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The State and Federal Constitutions require that when the government takes action against someone that person must receive due process.  For Civil Service employees, that process is the disciplinary appeals process.  Therefore, in the case of In re Smith, Irvington Township, Department of Public Safety, the Appellate Division ruled that an administrative law judge and the Civil Service Commission could not rely on fact findings in a related but separate criminal trial.  This is an copimportant New Jersey employment law decision, because to meet the constitutional requirements of due process and fundamental fairness, the New Jersey Civil Service disciplinary appeals process must give a meaningful hearing to effected civil service employees.

Monique Smith was a career officer with the Irvington Police Department.  On the day that she was promoted to captain, her boyfriend broke up with her by email.  Captain Smith went to his apartment after the ceremony, and followed him when she saw him leaving in his car.  Smith admitted driving over a center island during her drive.  Smith was charged with eight traffic violations for this drive, including leaving the scene of an accident and reckless driving.  The Department suspended Smith because of the charges.  Based on this incident, Smith was also criminally charged with second degree aggravated assault, fourth degree unlawful possession of a weapon, third degree possession of a weapon for unlawful purposes, and fourth degree criminal mischief.  The aggravated assault was dismissed by the State, and the criminal mischief charge was amended to a disorderly persons offense (a misdemeanor). A jury found Captain Smith not guilty of all the charges.  The trial judge also heard the traffic offenses and found Smith guilty of reckless driving.

Prior to the decision, administrative disciplinary charges were filed against Smith for conduct unbecoming a public employee and five other violations stemming from the same conduct.  A departmental disciplinary hearing was held and a six month working day suspension without pay was imposed.  Smith appealed to the New Jersey Civil Service Commission.  The Commission referred the matter to the Office of Administrative Law (the “OAL”) as a contested case.  An administrative law judge (“ALJ”) held a two day hearing.  The ALJ issued a recommended decision that the charges be upheld but that the penalty be reduced to a ninety day suspension.  The ALJ also recommended that Irvington pay half of Smith’s attorneys fees as she was the prevailing party.  However, the ALJ based her findings not on the evidence produced at the hearing, but rather wholly on the evidence and findings of fact from the criminal trial.  Despite Smith’s exceptions, the Commission adopted the ALJ’s recommended decision, except that the ninety days would be ninety working days and it rejected the award of attorneys fees.

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New Jersey employment law provides that government employees may be fired for conviction of a crime, and for many crimes they must be fired.  However, if they are exonerated they may be reinstated to their position.  They may be subject to further discipline, but if they are not they may also receive back pay, police-hoboken-train-stationseniority and benefits for the period of their suspension.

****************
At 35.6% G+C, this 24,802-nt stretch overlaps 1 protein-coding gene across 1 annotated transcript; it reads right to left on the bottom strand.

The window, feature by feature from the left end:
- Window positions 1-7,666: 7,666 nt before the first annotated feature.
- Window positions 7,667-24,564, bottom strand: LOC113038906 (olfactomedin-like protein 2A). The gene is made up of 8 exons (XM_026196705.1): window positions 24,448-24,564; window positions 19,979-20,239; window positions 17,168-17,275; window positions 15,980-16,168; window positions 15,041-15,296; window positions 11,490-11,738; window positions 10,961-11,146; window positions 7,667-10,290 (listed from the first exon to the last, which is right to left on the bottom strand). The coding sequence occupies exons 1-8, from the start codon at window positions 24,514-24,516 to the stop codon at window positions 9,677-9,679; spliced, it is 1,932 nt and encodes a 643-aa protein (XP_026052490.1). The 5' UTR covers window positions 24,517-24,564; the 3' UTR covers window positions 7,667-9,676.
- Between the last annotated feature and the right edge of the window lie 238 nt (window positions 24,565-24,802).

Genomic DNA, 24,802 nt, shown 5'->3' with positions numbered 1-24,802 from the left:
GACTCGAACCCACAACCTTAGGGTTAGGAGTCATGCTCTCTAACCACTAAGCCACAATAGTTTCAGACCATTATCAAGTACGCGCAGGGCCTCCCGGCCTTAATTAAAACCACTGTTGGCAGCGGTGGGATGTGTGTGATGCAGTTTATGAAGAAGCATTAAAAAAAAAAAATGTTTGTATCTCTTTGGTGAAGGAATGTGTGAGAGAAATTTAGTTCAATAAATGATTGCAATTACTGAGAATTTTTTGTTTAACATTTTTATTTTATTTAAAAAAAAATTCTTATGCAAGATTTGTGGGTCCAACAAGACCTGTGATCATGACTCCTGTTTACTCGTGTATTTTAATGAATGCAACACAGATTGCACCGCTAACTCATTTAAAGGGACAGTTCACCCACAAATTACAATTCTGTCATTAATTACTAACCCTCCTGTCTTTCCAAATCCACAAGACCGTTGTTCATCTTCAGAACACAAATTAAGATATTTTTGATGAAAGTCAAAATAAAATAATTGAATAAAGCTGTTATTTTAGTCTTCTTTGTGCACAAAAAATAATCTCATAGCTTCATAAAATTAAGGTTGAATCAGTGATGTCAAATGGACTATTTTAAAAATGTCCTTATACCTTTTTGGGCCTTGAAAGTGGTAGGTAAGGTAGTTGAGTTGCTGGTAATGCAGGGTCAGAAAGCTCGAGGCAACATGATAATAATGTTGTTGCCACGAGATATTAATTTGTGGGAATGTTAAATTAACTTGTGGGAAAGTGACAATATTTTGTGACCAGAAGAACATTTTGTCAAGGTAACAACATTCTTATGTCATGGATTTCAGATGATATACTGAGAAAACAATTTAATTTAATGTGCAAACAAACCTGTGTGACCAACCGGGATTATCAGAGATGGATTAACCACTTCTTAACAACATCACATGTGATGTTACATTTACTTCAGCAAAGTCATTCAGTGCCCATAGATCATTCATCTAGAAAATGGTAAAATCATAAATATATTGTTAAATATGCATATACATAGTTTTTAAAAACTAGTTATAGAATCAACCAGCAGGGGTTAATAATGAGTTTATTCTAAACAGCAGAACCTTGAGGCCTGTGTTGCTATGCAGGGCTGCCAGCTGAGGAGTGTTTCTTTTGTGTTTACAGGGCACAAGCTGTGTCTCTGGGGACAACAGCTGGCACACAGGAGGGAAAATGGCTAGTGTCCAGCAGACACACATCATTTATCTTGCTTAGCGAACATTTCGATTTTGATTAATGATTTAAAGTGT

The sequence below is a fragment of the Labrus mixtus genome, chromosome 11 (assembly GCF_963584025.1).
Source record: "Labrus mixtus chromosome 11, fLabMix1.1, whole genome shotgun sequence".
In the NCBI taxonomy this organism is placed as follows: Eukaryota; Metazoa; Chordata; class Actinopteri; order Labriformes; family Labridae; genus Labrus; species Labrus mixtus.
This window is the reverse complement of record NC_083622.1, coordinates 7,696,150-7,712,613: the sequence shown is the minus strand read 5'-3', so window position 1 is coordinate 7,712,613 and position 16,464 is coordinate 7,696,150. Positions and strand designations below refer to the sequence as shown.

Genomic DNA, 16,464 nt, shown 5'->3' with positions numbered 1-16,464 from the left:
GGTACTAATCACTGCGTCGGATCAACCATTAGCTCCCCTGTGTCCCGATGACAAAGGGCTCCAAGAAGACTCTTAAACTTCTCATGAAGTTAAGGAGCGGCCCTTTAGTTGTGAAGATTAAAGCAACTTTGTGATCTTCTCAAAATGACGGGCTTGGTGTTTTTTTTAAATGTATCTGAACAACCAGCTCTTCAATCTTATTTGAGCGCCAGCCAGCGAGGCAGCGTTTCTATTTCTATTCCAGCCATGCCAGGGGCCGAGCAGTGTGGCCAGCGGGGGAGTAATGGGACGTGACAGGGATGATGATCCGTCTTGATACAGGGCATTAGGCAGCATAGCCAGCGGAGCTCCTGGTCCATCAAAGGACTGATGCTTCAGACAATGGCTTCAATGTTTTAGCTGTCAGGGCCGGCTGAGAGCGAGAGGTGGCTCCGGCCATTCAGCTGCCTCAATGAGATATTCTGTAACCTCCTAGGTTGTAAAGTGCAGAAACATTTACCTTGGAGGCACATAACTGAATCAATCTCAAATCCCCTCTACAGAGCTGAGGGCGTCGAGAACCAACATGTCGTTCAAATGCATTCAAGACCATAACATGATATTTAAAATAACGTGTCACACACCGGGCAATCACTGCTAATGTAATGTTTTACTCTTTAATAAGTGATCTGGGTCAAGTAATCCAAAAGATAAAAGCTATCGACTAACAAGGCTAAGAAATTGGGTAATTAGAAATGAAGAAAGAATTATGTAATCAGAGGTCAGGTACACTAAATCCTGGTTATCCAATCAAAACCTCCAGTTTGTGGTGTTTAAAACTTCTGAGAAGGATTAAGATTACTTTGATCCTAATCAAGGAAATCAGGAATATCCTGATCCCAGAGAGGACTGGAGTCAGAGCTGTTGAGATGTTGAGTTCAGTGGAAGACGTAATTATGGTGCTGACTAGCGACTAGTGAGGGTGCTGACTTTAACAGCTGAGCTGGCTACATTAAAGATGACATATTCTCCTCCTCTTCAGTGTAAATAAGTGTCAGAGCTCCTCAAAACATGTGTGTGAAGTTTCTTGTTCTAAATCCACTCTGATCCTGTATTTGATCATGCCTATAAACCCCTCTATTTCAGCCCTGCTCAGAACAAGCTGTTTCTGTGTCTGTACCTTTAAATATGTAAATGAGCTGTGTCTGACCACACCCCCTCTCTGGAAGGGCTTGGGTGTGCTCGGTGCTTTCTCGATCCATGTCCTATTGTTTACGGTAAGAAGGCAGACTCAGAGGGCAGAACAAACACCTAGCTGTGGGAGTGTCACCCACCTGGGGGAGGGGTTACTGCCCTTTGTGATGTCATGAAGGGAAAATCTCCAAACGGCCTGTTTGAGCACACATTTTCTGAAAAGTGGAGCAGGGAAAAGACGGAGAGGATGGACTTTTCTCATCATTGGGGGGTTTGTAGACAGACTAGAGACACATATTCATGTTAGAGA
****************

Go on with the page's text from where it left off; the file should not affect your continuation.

Suspension During Criminal Charges

New Jersey Civil Service Commission regulations provide that an employee’s conviction of a crime is grounds for discipline.  An employee suspended while a criminal complaint or indictment is pending must be served with a Preliminary Notice of Disciplinary Action (known as a “PNDA”). The PNDA should include a statement that forfeiture of the employee’s position may result, and that the employee may choose to consult with an attorney.  In this case representation by an attorney is always advisable.  Within five days of receipt of the PNDA, the employee may request a departmental hearing. If no request is made (within five days or an agreed upon extension) the employer may issue a Final Notice of Disciplinary Action (an “FNDA”).

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Discipline is a major component of New Jersey’s Civil Service system.  Discipline under New Jersey Civil Service law is either “major” or “minor.”

Major Discipline

The main procedural consequence of the difference major discipline and minor discipline is that major discipline can be appealed to the New Jersey Civil Service Commission, while minor discipline can only be challenged in the Superior Court of New Jersey.  Major discipline is civil-servcie-1800s-300x165defined as a suspension or fine of more than five days.  Major discipline includes removal, disciplinary demotion, and suspension or fine for more than five working days.  The touchstone for all civil service disciplinary procedures, however, is that “The theme of fairness threads its way through the notice, hearing, and right of appeal provisions of our Civil Service Act, and finds particular pertinence in those sections requiring that the causes for [discipline, including] removal constituting ‘just cause’ be enumerated with specificity.”

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disciplinary-1326277__340-300x300New Jersey’s government employees provide a wide range of services without which the public could not survive. These range from law enforcement to firefighting, mass transit, garbage removal, building and maintaining roads, ensuring the safety of buildings, protecting the civil rights of New Jersey’s citizens, protecting the environment, traffic safety, urban planning, parks, agriculture, guarding inmates, the list goes on – in short, they affect virtually every aspect of our lives.

Our employment attorneys regularly represent New Jersey civil servants defending themselves against discipline imposed their governmental employers. This is a brief overview of discipline and appeals procedures under New Jersey’s Civil Service System.